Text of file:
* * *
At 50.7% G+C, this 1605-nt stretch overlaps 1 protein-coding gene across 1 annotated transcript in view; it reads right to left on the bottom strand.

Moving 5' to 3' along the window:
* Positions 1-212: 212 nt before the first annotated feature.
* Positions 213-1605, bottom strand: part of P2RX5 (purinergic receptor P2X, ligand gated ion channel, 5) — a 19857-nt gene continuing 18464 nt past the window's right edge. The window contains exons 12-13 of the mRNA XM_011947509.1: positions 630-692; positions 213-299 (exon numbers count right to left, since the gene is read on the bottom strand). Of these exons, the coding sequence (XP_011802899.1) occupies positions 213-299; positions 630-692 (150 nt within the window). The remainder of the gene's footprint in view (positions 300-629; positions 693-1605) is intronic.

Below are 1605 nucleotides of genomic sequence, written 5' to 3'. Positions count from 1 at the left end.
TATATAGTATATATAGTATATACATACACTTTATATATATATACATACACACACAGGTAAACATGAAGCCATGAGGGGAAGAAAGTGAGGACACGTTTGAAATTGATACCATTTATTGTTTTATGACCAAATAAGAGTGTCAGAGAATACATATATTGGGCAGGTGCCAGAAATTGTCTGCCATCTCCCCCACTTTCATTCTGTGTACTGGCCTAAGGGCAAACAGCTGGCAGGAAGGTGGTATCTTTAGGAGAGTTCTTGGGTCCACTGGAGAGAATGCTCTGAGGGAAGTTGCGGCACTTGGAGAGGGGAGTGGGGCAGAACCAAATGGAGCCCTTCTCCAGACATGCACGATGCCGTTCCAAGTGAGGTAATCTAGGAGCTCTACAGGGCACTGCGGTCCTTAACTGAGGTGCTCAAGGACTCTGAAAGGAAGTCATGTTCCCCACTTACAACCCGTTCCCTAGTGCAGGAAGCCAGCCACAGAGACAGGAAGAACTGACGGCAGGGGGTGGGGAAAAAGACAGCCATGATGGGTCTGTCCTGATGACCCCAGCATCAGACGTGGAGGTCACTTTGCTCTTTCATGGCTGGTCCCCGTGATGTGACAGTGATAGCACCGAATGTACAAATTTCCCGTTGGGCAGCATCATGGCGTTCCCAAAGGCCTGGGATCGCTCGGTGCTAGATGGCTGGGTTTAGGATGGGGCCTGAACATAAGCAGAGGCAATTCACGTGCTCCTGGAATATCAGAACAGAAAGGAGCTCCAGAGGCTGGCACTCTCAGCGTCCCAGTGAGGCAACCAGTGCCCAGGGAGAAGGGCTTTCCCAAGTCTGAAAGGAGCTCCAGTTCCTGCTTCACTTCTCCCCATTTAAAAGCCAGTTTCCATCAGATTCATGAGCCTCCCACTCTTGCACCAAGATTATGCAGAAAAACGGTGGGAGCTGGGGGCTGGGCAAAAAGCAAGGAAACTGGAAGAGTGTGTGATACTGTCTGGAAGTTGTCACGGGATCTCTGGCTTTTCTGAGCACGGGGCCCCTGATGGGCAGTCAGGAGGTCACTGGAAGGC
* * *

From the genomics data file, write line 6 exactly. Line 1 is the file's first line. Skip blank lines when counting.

TATATAGTATATATAGTATATACATACACTTTATATATATATACATACACACACAGGTAAACATGAAGCCATGAGGGGAAGAAAGTGAGGACACGTTTGAAATTGATACCATTTATTGTTTTATGACCAAATAAGAGTGTCAGAGAATACATATATTGGGCAGGTGCCAGAAATTGTCTGCCATCTCCCCCACTTTCATTCTGTGTACTGGCCTAAGGGCAAACAGCTGGCAGGAAGGTGGTATCTTTAGGAGAGTTCTTGGGTCCACTGGAGAGAATGCTCTGAGGGAAGTTGCGGCACTTGGAGAGGGGAGTGGGGCAGAACCAAATGGAGCCCTTCTCCAGACATGCACGATGCCGTTCCAAGTGAGGTAATCTAGGAGCTCTACAGGGCACTGCGGTCCTTAACTGAGGTGCTCAAGGACTCTGAAAGGAAGTCATGTTCCCCACTTACAACCCGTTCCCTAGTGCAGGAAGCCAGCCACAGAGACAGGAAGAACTGACGGCAGGGGGTGGGGAAAAAGACAGCCATGATGGGTCTGTCCTGATGACCCCAGCATCAGACGTGGAGGTCACTTTGCTCTTTCATGGCTGGTCCCCGTGATGTGACAGTGATAGCACCGAATGTACAAATTTCCCGTTGGGCAGCATCATGGCGTTCCCAAAGGCCTGGGATCGCTCGGTGCTAGATGGCTGGGTTTAGGATGGGGCCTGAACATAAGCAGAGGCAATTCACGTGCTCCTGGAATATCAGAACAGAAAGGAGCTCCAGAGGCTGGCACTCTCAGCGTCCCAGTGAGGCAACCAGTGCCCAGGGAGAAGGGCTTTCCCAAGTCTGAAAGGAGCTCCAGTTCCTGCTTCACTTCTCCCCATTTAAAAGCCAGTTTCCATCAGATTCATGAGCCTCCCACTCTTGCACCAAGATTATGCAGAAAAACGGTGGGAGCTGGGGGCTGGGCAAAAAGCAAGGAAACTGGAAGAGTGTGTGATACTGTCTGGAAGTTGTCACGGGATCTCTGGCTTTTCTGAGCACGGGGCCCCTGATGGGCAGTCAGGAGGTCACTGGAAGGC